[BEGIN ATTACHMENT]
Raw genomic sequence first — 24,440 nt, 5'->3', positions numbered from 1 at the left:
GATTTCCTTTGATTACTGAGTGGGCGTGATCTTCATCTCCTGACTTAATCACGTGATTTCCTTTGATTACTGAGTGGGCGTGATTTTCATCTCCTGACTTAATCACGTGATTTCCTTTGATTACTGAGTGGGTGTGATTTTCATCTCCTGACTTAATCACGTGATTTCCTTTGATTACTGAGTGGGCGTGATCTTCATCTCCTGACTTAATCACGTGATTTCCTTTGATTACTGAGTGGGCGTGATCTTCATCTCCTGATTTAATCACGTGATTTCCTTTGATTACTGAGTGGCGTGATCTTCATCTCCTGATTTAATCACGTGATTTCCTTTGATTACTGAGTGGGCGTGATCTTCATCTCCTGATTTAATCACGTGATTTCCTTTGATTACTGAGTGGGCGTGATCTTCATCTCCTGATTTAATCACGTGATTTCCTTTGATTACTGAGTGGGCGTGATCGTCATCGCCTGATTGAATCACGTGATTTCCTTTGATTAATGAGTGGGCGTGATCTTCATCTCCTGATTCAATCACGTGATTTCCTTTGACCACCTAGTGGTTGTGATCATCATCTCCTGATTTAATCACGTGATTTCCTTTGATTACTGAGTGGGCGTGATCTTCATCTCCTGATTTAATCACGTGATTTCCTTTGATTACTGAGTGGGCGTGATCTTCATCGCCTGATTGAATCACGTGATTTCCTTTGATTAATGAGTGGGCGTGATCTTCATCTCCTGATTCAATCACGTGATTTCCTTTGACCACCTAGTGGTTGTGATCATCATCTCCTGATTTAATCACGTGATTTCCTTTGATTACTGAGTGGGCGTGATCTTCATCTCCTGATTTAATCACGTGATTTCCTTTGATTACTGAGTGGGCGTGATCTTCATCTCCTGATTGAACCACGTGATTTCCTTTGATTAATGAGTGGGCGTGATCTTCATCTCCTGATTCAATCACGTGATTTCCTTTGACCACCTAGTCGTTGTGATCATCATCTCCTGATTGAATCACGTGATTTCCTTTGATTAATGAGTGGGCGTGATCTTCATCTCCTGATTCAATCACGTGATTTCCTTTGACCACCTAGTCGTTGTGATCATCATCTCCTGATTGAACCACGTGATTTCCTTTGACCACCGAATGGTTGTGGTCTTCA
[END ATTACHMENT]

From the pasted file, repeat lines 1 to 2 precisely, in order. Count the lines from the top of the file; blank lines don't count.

Raw genomic sequence first — 24,440 nt, 5'->3', positions numbered from 1 at the left:
GATTTCCTTTGATTACTGAGTGGGCGTGATCTTCATCTCCTGACTTAATCACGTGATTTCCTTTGATTACTGAGTGGGCGTGATTTTCATCTCCTGACTTAATCACGTGATTTCCTTTGATTACTGAGTGGGTGTGATTTTCATCTCCTGACTTAATCACGTGATTTCCTTTGATTACTGAGTGGGCGTGATCTTCATCTCCTGACTTAATCACGTGATTTCCTTTGATTACTGAGTGGGCGTGATCTTCATCTCCTGATTTAATCACGTGATTTCCTTTGATTACTGAGTGGCGTGATCTTCATCTCCTGATTTAATCACGTGATTTCCTTTGATTACTGAGTGGGCGTGATCTTCATCTCCTGATTTAATCACGTGATTTCCTTTGATTACTGAGTGGGCGTGATCTTCATCTCCTGATTTAATCACGTGATTTCCTTTGATTACTGAGTGGGCGTGATCGTCATCGCCTGATTGAATCACGTGATTTCCTTTGATTAATGAGTGGGCGTGATCTTCATCTCCTGATTCAATCACGTGATTTCCTTTGACCACCTAGTGGTTGTGATCATCATCTCCTGATTTAATCACGTGATTTCCTTTGATTACTGAGTGGGCGTGATCTTCATCTCCTGATTTAATCACGTGATTTCCTTTGATTACTGAGTGGGCGTGATCTTCATCGCCTGATTGAATCACGTGATTTCCTTTGATTAATGAGTGGGCGTGATCTTCATCTCCTGATTCAATCACGTGATTTCCTTTGACCACCTAGTGGTTGTGATCATCATCTCCTGATTTAATCACGTGATTTCCTTTGATTACTGAGTGGGCGTGATCTTCATCTCCTGATTTAATCACGTGATTTCCTTTGATTACTGAGTGGGCGTGATCTTCATCTCCTGATTGAACCACGTGATTTCCTTTGATTAATGAGTGGGCGTGATCTTCATCTCCTGATTCAATCACGTGATTTCCTTTGACCACCTAGTCGTTGTGATCATCATCTCCTGATTGAATCACGTGATTTCCTTTGATTAATGAGTGGGCGTGATCTTCATCTCCTGATTCAATCACGTGATTTCCTTTGACCACCTAGTCGTTGTGATCATCATCTCCTGATTGAACCACGTGATTTCCTTTGACCACCGAATGGTTGTGGTCTTCA